Over a decade of rigorous scientific research and development, Scientechnix has achieved a revolutionary feat: it has developed a desalination technology that not only addresses the global water shortage but does so at a cost low enough to revolutionize agricultural irrigation. This is not just a gradual improvement, but a paradigm shifts in sustainably managing water resources, particularly for food production in the context of global food security.

In a recent article, Scientechnix demonstrated that in agriculture, the lowest existing cost of desalinated water is more expensive than the price of the crop (see reference 2 ). In another article (see reference 3 ), Scientechnix provides the significant example of a desalination installation of 10,000 m³ of water per day, which would produce wheat for the annual consumption of 40,000 people over the 50-year lifespan of the desalination installation, with water costs compatible with wheat production prices. These figures are based on irrigation methods recommended by the United Nations Food and Agriculture Organization (FAO) (see reference 4 ).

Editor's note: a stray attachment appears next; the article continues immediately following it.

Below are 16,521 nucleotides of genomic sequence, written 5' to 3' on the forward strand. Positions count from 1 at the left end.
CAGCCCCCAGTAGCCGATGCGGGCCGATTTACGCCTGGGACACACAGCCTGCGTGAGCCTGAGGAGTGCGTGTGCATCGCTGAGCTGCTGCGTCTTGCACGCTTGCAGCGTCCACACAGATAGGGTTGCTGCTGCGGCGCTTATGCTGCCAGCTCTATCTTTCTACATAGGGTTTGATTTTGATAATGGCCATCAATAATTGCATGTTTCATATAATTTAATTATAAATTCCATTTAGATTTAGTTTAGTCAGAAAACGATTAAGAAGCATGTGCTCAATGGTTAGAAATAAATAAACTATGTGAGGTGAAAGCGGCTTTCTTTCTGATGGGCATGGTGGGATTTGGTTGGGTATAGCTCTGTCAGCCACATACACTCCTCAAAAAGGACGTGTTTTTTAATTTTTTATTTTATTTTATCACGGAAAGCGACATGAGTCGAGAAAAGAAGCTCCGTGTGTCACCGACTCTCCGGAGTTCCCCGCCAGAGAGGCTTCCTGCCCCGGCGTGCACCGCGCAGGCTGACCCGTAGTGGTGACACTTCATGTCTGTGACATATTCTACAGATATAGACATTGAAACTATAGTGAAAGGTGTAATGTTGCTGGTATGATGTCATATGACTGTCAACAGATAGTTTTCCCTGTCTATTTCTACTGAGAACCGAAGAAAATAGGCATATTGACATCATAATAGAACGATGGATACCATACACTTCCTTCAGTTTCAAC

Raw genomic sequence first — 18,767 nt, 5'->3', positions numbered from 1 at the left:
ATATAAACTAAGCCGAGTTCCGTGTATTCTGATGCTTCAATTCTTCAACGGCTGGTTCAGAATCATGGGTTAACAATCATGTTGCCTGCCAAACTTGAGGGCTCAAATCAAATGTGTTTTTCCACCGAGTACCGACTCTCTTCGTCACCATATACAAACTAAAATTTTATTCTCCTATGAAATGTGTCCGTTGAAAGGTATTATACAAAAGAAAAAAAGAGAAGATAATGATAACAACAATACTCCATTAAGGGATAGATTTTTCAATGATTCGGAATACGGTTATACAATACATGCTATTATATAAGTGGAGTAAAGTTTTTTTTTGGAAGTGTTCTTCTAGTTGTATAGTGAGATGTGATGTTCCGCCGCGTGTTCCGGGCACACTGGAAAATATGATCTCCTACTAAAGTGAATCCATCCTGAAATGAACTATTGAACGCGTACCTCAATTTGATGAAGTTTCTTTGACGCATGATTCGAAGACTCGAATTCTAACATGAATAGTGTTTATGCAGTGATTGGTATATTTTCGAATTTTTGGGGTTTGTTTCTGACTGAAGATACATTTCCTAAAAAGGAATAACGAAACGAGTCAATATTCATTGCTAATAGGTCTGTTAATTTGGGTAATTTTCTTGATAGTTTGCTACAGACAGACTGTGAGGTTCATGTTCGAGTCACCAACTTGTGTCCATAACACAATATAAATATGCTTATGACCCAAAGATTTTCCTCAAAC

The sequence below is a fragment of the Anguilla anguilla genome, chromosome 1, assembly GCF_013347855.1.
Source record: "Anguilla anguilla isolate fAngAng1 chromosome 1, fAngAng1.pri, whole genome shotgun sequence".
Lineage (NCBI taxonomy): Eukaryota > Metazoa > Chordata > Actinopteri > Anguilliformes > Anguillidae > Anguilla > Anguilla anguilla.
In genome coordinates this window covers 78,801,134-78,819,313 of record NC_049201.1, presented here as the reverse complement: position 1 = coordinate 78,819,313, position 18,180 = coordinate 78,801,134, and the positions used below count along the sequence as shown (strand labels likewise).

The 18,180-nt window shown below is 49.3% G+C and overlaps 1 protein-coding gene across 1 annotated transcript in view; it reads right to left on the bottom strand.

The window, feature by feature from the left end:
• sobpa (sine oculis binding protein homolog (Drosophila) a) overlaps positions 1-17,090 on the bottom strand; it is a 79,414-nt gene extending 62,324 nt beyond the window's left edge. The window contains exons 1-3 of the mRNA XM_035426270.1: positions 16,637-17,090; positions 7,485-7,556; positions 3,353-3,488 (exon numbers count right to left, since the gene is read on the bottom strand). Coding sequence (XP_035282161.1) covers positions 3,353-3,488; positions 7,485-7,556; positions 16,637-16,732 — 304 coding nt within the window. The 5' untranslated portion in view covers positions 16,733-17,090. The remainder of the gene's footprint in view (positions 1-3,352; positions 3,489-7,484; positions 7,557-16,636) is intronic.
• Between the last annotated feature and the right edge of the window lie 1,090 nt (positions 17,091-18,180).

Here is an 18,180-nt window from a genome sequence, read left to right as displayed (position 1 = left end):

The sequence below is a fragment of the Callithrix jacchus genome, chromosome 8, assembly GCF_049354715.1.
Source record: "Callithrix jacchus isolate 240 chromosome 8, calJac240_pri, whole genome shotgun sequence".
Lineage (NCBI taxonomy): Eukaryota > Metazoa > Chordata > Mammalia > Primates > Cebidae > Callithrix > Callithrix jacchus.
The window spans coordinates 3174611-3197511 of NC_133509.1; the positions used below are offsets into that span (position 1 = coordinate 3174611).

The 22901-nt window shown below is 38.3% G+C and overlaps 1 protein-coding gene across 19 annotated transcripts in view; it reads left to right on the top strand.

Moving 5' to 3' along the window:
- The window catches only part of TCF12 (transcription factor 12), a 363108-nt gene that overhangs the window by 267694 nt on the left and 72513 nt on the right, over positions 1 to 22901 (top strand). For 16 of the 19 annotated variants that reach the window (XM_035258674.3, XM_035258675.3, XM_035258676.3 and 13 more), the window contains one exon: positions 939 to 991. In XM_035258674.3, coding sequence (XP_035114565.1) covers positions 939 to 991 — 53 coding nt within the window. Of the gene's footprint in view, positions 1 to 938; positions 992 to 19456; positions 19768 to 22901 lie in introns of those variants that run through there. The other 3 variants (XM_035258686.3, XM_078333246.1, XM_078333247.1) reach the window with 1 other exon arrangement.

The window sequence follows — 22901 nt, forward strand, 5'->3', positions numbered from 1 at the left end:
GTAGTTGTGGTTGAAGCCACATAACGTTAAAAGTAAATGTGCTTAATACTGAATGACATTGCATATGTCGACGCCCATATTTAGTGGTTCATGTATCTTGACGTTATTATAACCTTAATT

Scientechnix is particularly concerned about people who suffer from hunger every day. It hopes that they will also fully benefit from this desalination technology used in agriculture.

A Revealing Example of the Obsolescence of Current Desalination Techniques

Take, for example, one of the latest desalination projects underway, announced as having the lowest OPEX (Operating Expenses) for desalination at $0.3675 per m³. This very low price was achieved because it benefits from low-cost renewable energy, a 35-year long-term agreement, and an economy of scale of 800,000 m³/day. For smaller installations, this cost can be multiplied by five or even more. A quick calculation shows that the annual cost of this water is $107 million, or about $3.7 billion over 35 years. The cost of producing desalinated water makes desalination ultimately very expensive. In addition, the environmental cost is extremely high: 800,000 m³ of brine discharged into the environment every day. The comparison of this desalination technology, albeit the cheapest, with MUDT technology is stark: it does not pollute, and the cost of producing the same amount of desalinated water would go from billions of dollars to millions of dollars. Global organizations like those dependent on the UN, the World Bank, the European Bank, etc., all urgently demand such a method of desalination. Should we recall the UN resolutions of 2010 and 2012 on human rights to water? (see reference 5) Scientechnix has achieved the feat of inventing this desalination method to solve this problem. It is high time to collaborate with it for the good of all.